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52 Films by Women: Sophie Goodhart's 'My Blind Brother'

By Rebecca Pahle | 52 Films by Women | September 21, 2016 | Comments ()

By Rebecca Pahle | 52 Films by Women | September 21, 2016 |


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First-time director Sophie Goodhart spearheads an unofficial Parks and Recreation reunion in My Blind Brother, a romantic comedy/drama (romcomdram?… oh, fuck off) out this Friday in theatres and on demand. Alas, it is not a movie where Ben Wyatt, Mona Lisa Saperstein and “The Douche” team up to take down a Russian drug cartel, but it’s still pretty great especially when stacked up against the sorts of movies that typically come out in September? What are you going to see this weekend instead—Snowden? Why do you hate yourself?

My Blind Brother introduces us to brothers Robbie (Scott) and Bill (Kroll), the former a blind athlete who does marathons for charity, the latter a copy shop manager who acts as his older brother’s training partner and guide. To the outside world, Robbie is heroic and selfless and Bill the family schlub, but family dynamics speak to something more complex. Namely, Robbie—more on the Derek (“the motherfucking Catalina Wine Mixer”) from Step Brothers end of the spectrum than Ben from Parks and Rec—is kind of an asshole, he and his parents constantly putting Bill down and guilt tripping him for maybe wanting to stay home and watch TV instead of running a marathon with his picture-perfect brother.

Into this toxic dynamic bulldozes one Rose (Slate), a self-described “shallow narcissist” who’s consumed with guilt because of how her boyfriend died: hit by a car right after she broke up with him for, among other reasons, having weird nipples. Well-intentioned but neurotic, hyper-critical of both herself and others, Rose and Bill meet at a bar and hit it off immediately. Fast forward a few scenes, and Rose ends up stumbling into a relationship with Robbie, with whom she refuses to break up despite their incompatibility because what kind of a monster would she be if she dumped a blind guy, right?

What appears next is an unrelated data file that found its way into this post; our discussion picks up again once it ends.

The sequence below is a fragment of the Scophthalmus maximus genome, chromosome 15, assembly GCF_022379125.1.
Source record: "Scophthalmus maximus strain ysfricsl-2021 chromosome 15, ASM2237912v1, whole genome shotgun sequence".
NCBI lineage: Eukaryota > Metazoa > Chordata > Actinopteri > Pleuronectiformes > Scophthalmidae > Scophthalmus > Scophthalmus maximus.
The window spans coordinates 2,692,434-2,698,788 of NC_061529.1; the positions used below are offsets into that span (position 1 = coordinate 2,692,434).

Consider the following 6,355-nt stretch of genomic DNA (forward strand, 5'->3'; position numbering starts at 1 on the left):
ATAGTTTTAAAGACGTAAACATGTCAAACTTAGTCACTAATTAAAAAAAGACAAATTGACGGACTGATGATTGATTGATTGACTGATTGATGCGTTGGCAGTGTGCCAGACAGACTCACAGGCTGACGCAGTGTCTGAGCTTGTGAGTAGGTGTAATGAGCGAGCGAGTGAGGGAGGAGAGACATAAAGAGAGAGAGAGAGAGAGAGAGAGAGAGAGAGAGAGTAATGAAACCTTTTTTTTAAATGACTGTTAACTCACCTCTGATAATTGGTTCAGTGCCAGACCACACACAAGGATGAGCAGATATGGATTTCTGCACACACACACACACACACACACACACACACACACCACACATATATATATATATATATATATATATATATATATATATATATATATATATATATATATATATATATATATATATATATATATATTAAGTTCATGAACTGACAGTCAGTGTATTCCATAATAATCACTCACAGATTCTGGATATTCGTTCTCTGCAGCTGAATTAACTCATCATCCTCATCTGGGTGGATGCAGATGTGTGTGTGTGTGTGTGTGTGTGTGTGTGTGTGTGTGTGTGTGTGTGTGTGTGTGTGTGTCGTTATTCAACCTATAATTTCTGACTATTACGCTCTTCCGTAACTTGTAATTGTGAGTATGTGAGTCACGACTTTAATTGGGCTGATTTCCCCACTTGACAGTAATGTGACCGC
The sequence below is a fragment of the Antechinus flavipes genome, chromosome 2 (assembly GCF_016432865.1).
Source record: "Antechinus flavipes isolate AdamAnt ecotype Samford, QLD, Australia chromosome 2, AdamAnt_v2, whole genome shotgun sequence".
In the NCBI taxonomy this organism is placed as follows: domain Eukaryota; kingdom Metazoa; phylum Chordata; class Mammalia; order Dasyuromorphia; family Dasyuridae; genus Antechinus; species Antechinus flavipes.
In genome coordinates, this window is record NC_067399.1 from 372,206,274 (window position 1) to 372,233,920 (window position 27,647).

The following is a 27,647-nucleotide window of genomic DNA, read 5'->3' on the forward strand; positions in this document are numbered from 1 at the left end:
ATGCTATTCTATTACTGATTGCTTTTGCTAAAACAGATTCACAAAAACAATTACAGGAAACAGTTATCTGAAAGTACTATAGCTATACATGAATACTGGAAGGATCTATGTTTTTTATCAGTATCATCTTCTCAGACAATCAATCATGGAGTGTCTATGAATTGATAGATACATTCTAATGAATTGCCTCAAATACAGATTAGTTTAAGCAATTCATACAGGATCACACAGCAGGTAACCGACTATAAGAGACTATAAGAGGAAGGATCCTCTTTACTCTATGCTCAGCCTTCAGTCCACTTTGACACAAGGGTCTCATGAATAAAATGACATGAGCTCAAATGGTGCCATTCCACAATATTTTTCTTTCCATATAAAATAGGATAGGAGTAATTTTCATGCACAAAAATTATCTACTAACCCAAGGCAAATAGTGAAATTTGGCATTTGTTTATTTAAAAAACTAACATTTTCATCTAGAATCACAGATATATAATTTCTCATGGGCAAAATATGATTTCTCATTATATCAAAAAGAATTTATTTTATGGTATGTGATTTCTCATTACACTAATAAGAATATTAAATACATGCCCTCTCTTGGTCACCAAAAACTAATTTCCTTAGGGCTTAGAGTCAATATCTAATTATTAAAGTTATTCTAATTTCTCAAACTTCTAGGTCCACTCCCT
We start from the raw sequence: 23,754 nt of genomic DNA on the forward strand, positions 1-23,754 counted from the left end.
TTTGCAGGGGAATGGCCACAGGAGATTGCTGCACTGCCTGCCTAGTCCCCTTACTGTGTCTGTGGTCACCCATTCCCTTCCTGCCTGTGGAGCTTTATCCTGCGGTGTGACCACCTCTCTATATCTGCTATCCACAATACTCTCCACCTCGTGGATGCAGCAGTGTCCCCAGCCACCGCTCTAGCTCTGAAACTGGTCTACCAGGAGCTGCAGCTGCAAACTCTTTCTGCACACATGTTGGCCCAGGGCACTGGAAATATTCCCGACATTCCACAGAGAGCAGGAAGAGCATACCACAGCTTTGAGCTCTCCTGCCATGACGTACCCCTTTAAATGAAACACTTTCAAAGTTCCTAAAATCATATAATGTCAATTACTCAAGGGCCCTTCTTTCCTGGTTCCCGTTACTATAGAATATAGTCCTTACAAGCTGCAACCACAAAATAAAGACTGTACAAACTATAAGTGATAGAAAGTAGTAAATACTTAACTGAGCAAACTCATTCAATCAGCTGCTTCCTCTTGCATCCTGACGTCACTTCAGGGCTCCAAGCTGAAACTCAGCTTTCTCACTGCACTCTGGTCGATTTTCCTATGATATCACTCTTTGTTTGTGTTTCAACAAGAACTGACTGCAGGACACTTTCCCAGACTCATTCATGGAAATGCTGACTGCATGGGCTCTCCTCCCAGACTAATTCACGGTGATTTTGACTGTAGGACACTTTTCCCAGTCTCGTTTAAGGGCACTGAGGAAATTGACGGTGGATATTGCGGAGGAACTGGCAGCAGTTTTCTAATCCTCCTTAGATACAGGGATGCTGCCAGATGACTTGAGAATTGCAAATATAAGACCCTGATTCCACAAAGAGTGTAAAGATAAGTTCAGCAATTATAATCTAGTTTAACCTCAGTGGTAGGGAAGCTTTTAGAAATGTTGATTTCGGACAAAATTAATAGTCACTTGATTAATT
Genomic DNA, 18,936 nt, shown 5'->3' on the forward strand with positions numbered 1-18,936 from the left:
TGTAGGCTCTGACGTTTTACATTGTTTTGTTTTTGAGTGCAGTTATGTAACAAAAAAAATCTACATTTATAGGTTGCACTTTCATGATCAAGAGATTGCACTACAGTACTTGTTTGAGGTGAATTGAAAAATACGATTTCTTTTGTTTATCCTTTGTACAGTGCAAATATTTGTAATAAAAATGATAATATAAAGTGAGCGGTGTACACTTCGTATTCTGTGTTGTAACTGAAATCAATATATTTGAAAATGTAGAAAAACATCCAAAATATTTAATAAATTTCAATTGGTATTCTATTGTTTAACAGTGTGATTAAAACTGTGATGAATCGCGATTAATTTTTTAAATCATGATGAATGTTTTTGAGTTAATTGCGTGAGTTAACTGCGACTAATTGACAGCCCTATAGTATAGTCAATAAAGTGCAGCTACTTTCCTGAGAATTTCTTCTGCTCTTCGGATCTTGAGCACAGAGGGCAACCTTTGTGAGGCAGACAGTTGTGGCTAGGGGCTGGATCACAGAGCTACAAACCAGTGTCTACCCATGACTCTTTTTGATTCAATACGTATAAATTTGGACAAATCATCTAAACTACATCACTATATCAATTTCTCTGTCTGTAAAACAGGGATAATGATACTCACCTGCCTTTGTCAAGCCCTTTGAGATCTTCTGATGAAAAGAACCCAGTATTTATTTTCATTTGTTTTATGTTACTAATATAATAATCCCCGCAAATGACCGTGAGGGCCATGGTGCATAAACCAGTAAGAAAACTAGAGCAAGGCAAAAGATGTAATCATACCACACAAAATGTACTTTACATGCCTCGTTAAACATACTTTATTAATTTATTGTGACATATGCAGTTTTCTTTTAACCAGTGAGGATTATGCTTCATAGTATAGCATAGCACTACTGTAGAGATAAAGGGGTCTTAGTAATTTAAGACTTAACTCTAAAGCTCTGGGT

As you may be able to guess from the description, everyone in My Blind Brother is kind of a shit—and that’s a large part of what makes the film so good. The film’s a refreshing mix of a light tone with some seriously dark subject matter. There are times when I laughed at something, only to step back and take a moment to wonder if I am, in fact, a terrible person. That tendency towards uncomfortable emotional reactions fits well with the genesis of the film: Goodhart came up with the idea for the short on which My Blind Brother is based when her sister was diagnosed with multiple sclerosis, alongside the normal spate of emotions—sadness, shock, awe over her sister’s bravery—Goodhart also found she was jealous of her sister’s newfound (if horrible) specialness. “She was always going to be this heroic figure,” Goodhart explains, “…and I knew that, in contrast, I was going to be the lazy good-for-nothing.”

When I interviewed Goodhart, we spoke briefly about the romantic comedy genre—which isn’t what My Blind Brother is per se, but there are both romantic and comedic elements. Goodhart professed herself a fan of some of the classics of the genre, like When Harry Met Sally and Broadcast News, but argued that, more recently, “people got used to the idea of a rom-com being very generic… You know what to expect.” It’s that sameness that makes many modern-day rom-coms so blah—it’s the ones that give us characters and situations we haven’t seen ad nauseam, like Obvious Child (also with Jenny Slate) or Crazy, Stupid, Love, that really work. My Blind Brother is in that group as well, not because its love triangle involves a blind person, but because all three sides of it are allowed to be somewhat dickish. Robbie, Bill, and Rose are all non-Hollywoodized; Goodhart lets them be who they are, instead of sanding off the rough edges to make them more palatable and avoid challenging the audience. Rose genuinely forces herself to stay in a relationship with Robbie, lying to him about her real feelings in the process, out of pity. That’s awful. Who’s that meant to be good for? Who does that? Bill explains to Rose upon their first meeting that he’s lazy and resentful, and yep—he ain’t lying.

At the same time, you do root for these people, because they’re genuinely trying to be better people. Even if they fuck up. A lot. Like we all tend to. How often do you see this type of person get their happy ending? Did this movie just, in the year of our Lord 2016, make me like a love triangle plotline? Are we going to collectively mentally reconcile ourselves to the fact that Adam Scott, sweet Ben Wyatt, has a God-given gift when it comes to playing assholes? Can Jenny Slate be in all the movies? Thanks.



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